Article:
Bobcat Goldthwait’s God Bless America is a badass-satirical-call-to-action-wake-up-call to all of society. It screams for us, as a collective, to wake up and look at what we are doing with our lives and civilization. In a trailer for God Bless America, Goldthwait says that it isn’t an angry movie, but a movie designed to call attention to what we deem worthy of our attention. I can agree with him on that point, but the movie comes across as an ode to the cinematic days when characters took the initiative to take things into their own hands and weren’t afraid to get a little blood on their hands. Well, in this case, with God Bless America, a lot of blood.
Frank (Joel Murray) is a guy who is tired of everything. He is tired of the way American’s speak, gossip, discuss nothing substantial, and base everything they do on talk radio, gossip television, and wasteful entertainment. The first scene where Frank thinks to himself that he is not normal is the perfect opener for the explosiveness that the rest of the film delivers.
After being diagnosed with a terminal brain tumor, Frank decides to take out people that deserve to die, according to himself and his Bonnie ride along Roxy, portrayed by Tara Lynne Barr with just the right amount of teenage attractiveness. Together they make a great spree killer team and scour the nation, attempting to clean up the mess that America has left for them.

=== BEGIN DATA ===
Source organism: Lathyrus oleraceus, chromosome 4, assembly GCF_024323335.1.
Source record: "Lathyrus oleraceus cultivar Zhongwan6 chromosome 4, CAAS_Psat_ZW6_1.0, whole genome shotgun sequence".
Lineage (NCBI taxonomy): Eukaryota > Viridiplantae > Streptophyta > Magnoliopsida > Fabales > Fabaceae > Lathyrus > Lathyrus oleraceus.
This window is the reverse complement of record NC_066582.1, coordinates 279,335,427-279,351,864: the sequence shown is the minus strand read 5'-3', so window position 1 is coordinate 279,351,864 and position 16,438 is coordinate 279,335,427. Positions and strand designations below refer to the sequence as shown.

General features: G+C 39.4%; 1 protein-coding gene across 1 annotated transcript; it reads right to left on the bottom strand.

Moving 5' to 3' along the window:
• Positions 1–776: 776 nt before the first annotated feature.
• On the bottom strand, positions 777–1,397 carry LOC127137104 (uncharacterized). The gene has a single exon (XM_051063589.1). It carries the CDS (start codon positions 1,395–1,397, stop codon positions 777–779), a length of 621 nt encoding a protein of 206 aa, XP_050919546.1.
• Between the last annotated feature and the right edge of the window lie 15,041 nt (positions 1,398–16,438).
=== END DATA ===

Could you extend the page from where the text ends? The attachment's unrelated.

This is Goldthwait’s third official foray into directing movies for the “mainstream” and I am a fan every time I watch one of them. World’s Greatest Dad is a cult classic with Robin Williams and I haven’t gotten myself to watch Sleeping Dogs Lie yet, but I promise, I will. Goldthwait’s got a style that is his own, a style that is hard to describe, but is evident by his argumentative content and slightly unrealistic universes. His films take place in our society, if it was just a little different, a little “out-there” if you will.
God Bless America is a by product of films like Kick-Ass and Network but lacks the subtlety. The only issue that I have with America is that it proves to be a little more than repetitive in its supposed message. We instantly understand that this isn’t the best we can be doing with our society but Goldthwait makes sure Frank reminds us at every chance we get. Goldthwait penned the script and it is easily seen that his directing skills outshine his writing (sometimes, World’s Greatest Dad is brilliant).
Despite that one qualm with the feature, I was pleasantly surprised, entertained, and shocked over what was presented in God Bless America. I highly recommend watching this as loud as you can.